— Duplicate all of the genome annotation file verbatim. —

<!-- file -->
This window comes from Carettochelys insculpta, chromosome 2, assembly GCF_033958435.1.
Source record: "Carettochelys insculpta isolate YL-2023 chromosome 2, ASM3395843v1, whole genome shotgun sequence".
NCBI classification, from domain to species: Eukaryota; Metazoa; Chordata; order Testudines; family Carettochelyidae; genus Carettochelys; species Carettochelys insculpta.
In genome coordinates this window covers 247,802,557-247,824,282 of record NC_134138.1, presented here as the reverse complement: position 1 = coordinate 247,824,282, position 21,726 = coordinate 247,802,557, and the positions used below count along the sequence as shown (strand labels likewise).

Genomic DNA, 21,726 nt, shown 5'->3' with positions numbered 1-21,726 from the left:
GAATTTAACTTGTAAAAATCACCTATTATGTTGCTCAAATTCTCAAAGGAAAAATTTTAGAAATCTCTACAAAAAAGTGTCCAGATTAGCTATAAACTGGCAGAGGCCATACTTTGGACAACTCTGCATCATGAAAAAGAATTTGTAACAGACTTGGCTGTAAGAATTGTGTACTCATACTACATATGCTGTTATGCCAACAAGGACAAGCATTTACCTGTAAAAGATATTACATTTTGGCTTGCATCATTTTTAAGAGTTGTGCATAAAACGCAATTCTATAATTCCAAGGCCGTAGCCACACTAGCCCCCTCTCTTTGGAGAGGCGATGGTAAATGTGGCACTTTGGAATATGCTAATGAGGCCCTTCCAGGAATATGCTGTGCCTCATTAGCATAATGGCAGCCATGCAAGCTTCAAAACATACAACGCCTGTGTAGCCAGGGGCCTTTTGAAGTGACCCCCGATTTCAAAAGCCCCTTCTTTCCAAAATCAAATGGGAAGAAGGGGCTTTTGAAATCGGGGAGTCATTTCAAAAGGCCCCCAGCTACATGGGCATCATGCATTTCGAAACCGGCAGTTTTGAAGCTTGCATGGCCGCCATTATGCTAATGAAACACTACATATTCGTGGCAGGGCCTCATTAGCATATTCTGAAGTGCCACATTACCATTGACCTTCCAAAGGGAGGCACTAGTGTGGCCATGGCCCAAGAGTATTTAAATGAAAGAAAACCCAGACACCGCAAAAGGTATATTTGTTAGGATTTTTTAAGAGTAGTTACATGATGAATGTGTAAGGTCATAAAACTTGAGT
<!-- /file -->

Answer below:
This window comes from Carettochelys insculpta, chromosome 2, assembly GCF_033958435.1.
Source record: "Carettochelys insculpta isolate YL-2023 chromosome 2, ASM3395843v1, whole genome shotgun sequence".
NCBI classification, from domain to species: Eukaryota; Metazoa; Chordata; order Testudines; family Carettochelyidae; genus Carettochelys; species Carettochelys insculpta.
In genome coordinates this window covers 247,802,557-247,824,282 of record NC_134138.1, presented here as the reverse complement: position 1 = coordinate 247,824,282, position 21,726 = coordinate 247,802,557, and the positions used below count along the sequence as shown (strand labels likewise).

Genomic DNA, 21,726 nt, shown 5'->3' with positions numbered 1-21,726 from the left:
GAATTTAACTTGTAAAAATCACCTATTATGTTGCTCAAATTCTCAAAGGAAAAATTTTAGAAATCTCTACAAAAAAGTGTCCAGATTAGCTATAAACTGGCAGAGGCCATACTTTGGACAACTCTGCATCATGAAAAAGAATTTGTAACAGACTTGGCTGTAAGAATTGTGTACTCATACTACATATGCTGTTATGCCAACAAGGACAAGCATTTACCTGTAAAAGATATTACATTTTGGCTTGCATCATTTTTAAGAGTTGTGCATAAAACGCAATTCTATAATTCCAAGGCCGTAGCCACACTAGCCCCCTCTCTTTGGAGAGGCGATGGTAAATGTGGCACTTTGGAATATGCTAATGAGGCCCTTCCAGGAATATGCTGTGCCTCATTAGCATAATGGCAGCCATGCAAGCTTCAAAACATACAACGCCTGTGTAGCCAGGGGCCTTTTGAAGTGACCCCCGATTTCAAAAGCCCCTTCTTTCCAAAATCAAATGGGAAGAAGGGGCTTTTGAAATCGGGGAGTCATTTCAAAAGGCCCCCAGCTACATGGGCATCATGCATTTCGAAACCGGCAGTTTTGAAGCTTGCATGGCCGCCATTATGCTAATGAAACACTACATATTCGTGGCAGGGCCTCATTAGCATATTCTGAAGTGCCACATTACCATTGACCTTCCAAAGGGAGGCACTAGTGTGGCCATGGCCCAAGAGTATTTAAATGAAAGAAAACCCAGACACCGCAAAAGGTATATTTGTTAGGATTTTTTAAGAGTAGTTACATGATGAATGTGTAAGGTCATAAAACTTGAGT